It’s Monday morning. The world economy is calling in sick.
A Bloomberg report confirms last week’s news: the U.S. economy lost more jobs last year than at any time since the end of WWII. The jobless rate is now at a 16-year high.
The Dow fell 143 points on Friday. Oil stayed at $40. Gold didn’t budge much from $855. And the dollar rose – to $1.34 to the euro.
“Economists see longest recession since WWII,” is a headline at Reuters. Economists are always the last to know what is going on. If they see a long recession coming, maybe the recession is already over? But, no…this time, we think even the economists have it right.
“This is worse than the S&L crisis,” said our old friend Jim Rogers a year ago. “This is the first time – this is the worst credit bubble we’ve ever had in American history. No – never in American history have people been able to buy a house with no money down, never. That’s never happened anytime in the world. So, we have the worst credit bubble. It’s going to take a long time to work its way out. You don’t cure a bubble in five or six months… It takes five or six years.”
The world economy is clearly ailing. But what’s really wrong with it?
In 1945, the war economy was suddenly out of business. Orders for tanks, guns, and C-rations stopped coming. The economy felt a little ill. Economists feared the United States would sink back into a ’30s-style depression. And investors sold off stocks in anticipation.
Instead, the soldiers came home and got married. Women gave up their jobs building airplanes and began to build families. Then, the new families started spending the money they had saved up during the war years. In came the orders for refrigerators, houses, and automobiles…and the illness passed!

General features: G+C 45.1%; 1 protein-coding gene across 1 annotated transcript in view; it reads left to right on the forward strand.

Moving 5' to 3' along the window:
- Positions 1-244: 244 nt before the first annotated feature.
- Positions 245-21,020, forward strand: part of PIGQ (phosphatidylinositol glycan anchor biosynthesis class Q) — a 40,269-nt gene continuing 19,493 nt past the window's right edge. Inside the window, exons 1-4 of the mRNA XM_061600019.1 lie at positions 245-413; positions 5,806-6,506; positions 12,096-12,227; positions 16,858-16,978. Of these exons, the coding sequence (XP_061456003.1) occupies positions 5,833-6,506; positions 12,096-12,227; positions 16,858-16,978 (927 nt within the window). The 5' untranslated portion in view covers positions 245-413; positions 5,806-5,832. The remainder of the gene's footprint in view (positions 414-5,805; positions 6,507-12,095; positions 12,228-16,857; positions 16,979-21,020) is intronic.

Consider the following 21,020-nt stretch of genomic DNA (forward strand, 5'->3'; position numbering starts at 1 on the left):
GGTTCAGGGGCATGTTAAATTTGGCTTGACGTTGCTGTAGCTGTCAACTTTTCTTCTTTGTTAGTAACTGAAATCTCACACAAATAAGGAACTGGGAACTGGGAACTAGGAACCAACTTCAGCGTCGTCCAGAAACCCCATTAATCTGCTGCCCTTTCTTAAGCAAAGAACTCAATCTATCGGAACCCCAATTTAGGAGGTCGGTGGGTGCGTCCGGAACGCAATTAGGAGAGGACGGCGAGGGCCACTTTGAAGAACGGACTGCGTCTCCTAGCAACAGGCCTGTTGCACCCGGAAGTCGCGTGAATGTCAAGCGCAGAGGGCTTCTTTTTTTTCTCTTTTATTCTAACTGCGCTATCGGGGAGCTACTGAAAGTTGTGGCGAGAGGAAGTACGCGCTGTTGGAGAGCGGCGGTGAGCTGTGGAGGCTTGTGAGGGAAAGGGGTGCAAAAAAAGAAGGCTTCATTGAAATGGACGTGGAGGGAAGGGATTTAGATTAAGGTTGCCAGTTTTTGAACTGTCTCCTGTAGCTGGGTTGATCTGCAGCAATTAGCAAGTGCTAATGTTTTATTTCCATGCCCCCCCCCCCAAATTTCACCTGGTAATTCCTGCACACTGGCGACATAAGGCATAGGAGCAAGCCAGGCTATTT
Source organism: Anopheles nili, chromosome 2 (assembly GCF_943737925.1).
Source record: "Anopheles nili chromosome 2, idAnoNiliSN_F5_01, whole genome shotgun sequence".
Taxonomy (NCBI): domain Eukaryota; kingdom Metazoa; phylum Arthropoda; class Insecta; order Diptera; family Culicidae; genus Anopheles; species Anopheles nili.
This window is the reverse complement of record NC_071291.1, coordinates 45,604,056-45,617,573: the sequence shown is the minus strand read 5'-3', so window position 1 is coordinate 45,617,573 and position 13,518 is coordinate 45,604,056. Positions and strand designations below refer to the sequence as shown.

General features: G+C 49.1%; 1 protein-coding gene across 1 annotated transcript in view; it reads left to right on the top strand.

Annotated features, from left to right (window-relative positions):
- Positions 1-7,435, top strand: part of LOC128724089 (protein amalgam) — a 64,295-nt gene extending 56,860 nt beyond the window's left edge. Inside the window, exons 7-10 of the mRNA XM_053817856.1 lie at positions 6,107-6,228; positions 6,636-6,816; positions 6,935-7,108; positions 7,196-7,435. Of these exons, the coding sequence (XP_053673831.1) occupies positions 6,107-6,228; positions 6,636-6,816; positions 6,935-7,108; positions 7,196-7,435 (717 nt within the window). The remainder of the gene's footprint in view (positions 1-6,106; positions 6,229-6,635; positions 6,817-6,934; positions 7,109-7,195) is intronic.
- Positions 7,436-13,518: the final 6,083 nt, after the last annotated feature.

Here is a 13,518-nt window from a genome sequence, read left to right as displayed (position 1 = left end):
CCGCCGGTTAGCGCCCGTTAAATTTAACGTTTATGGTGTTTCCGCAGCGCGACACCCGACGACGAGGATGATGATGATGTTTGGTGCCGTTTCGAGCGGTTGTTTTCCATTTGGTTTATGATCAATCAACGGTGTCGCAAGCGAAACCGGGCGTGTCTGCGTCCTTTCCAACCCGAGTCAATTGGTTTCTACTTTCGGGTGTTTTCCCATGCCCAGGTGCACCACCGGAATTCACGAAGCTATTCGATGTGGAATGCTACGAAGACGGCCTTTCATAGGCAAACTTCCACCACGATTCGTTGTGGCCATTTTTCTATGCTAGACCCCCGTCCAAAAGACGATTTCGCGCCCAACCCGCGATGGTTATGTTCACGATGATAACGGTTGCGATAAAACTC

Once again, the economy is feeling like it has a touch of the flu. And once again, the cause can be traced to a change in the weather. After so many years of living beyond their means, Americans are reluctantly beginning to live beneath their means. Instead of spending every nickel they earn, plus a few they didn’t, they’re finally beginning to save. Not that they want to; but they have to. The easy credit is gone.
And so the orders for new cars, new granite-topped kitchen counters, and new televisions have stopped coming in.
But now there are no soldiers coming home – or not enough to make much of a difference. And there are no women giving up their jobs at the aircraft factories to start new families. And no kindling to light a fire under a new consumer spending boom – people have soggy debt, not savings.
This is not just a problem for the United States; it’s a problem for much of the world. Americans were the world’s consumers. They could be counted on to spend money – even when they didn’t have any money to spend. They bought the gadgets made by the Chinese, the wine made the Chileans, and the automobiles made by the Japanese. They were the chumps of last resort for the entire planet. Now that American consumers are coming to their senses, the whole world economy is feeling a little ill.